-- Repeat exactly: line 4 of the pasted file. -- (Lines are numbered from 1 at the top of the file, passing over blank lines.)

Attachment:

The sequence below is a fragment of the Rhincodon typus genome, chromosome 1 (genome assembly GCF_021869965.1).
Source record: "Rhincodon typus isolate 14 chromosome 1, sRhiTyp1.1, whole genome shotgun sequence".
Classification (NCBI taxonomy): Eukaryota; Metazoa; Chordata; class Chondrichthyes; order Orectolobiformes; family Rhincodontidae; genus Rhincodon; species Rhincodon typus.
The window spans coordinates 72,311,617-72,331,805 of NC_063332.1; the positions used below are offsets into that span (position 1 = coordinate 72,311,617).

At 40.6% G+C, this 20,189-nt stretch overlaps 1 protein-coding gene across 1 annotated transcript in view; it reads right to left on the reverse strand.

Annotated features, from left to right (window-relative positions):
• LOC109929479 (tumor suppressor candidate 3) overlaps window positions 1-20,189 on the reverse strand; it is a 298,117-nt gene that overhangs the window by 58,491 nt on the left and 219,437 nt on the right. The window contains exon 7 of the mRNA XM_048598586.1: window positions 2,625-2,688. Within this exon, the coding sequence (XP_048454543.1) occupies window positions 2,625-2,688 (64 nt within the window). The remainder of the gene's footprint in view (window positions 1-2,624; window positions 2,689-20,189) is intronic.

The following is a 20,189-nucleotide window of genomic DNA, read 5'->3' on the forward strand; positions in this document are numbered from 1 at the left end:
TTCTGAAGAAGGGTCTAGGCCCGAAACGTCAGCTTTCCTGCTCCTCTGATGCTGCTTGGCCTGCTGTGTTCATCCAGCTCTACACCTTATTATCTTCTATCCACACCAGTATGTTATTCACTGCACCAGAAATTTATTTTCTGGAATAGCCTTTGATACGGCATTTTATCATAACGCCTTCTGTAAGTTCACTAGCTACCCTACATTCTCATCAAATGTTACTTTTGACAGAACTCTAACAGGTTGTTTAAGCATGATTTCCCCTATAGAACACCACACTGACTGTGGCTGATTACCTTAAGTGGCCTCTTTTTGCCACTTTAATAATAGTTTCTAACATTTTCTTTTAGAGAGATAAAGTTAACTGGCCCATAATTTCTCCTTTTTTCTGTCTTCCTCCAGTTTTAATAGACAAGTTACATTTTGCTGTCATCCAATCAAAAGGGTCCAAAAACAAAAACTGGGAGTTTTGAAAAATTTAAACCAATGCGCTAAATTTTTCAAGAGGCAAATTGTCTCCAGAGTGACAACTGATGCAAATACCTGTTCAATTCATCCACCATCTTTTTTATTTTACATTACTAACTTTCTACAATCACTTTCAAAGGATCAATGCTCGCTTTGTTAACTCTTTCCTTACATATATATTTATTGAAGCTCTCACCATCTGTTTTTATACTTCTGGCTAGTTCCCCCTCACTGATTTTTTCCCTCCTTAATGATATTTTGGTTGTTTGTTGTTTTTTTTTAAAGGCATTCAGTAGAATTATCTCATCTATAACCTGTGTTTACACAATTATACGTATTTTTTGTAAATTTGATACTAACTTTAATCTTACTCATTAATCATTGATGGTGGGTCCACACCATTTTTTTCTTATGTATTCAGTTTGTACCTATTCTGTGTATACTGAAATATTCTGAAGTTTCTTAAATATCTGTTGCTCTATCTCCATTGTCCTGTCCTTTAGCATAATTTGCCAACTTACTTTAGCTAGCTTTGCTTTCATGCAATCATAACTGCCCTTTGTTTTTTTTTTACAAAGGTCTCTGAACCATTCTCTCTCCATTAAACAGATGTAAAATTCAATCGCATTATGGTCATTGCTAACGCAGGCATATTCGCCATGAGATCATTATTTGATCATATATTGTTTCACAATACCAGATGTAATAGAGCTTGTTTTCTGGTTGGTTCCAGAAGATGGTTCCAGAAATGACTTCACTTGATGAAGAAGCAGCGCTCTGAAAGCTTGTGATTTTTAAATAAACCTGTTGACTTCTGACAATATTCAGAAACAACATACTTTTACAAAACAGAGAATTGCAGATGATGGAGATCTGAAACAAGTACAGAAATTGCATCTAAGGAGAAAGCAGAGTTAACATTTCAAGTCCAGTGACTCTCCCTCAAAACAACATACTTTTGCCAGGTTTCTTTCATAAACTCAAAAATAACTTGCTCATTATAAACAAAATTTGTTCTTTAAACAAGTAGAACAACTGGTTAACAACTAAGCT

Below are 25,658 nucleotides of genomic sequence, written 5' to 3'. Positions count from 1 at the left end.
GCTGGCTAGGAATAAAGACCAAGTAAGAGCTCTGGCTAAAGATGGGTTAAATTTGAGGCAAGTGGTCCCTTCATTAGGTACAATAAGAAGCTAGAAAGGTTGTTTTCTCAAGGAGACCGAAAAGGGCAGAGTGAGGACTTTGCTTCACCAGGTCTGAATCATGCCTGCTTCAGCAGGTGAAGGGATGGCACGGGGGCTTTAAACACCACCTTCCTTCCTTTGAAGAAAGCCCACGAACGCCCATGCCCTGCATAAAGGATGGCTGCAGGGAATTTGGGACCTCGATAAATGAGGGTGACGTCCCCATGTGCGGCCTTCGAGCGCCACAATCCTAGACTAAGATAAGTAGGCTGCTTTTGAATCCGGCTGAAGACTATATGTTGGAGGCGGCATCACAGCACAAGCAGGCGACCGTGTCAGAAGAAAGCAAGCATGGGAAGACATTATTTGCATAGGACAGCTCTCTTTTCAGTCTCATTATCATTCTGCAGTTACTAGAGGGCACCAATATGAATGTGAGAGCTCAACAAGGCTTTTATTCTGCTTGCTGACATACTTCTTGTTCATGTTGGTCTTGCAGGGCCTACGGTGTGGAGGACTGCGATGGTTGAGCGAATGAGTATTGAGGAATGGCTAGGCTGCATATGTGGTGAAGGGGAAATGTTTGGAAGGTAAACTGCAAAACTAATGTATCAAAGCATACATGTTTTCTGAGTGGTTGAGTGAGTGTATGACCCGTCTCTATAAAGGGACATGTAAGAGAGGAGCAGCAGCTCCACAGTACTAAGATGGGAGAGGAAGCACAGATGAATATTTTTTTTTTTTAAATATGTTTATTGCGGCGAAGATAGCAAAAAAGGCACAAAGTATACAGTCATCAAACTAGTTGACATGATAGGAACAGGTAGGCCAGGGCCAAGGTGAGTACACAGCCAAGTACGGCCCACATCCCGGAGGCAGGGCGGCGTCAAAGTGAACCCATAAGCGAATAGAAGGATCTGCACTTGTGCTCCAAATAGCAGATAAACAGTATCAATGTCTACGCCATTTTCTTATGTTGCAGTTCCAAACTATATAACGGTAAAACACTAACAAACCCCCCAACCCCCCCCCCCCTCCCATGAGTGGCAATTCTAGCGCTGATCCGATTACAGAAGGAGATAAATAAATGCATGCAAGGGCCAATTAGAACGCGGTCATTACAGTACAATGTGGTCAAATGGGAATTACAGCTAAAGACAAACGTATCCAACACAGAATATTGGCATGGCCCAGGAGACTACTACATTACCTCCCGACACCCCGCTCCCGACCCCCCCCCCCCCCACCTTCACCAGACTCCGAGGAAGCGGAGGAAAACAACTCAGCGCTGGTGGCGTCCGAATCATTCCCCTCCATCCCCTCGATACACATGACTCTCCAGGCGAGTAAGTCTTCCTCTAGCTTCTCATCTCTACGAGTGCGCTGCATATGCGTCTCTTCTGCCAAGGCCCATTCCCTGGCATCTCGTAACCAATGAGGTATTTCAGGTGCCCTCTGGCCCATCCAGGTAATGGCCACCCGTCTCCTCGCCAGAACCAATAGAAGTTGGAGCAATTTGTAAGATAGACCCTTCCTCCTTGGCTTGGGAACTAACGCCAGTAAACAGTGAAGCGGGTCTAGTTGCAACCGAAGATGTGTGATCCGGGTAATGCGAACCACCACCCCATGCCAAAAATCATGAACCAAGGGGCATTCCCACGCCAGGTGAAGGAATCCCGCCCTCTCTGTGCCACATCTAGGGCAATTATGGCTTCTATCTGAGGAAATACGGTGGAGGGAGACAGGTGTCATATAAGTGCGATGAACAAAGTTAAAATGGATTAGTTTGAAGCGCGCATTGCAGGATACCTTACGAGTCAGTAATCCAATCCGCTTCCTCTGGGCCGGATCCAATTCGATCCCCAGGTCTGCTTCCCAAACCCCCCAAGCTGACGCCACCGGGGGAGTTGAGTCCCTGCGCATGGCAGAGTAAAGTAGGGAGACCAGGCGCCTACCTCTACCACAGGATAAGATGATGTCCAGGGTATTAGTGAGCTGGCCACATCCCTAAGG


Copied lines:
The window spans coordinates 72,311,617-72,331,805 of NC_063332.1; the positions used below are offsets into that span (position 1 = coordinate 72,311,617).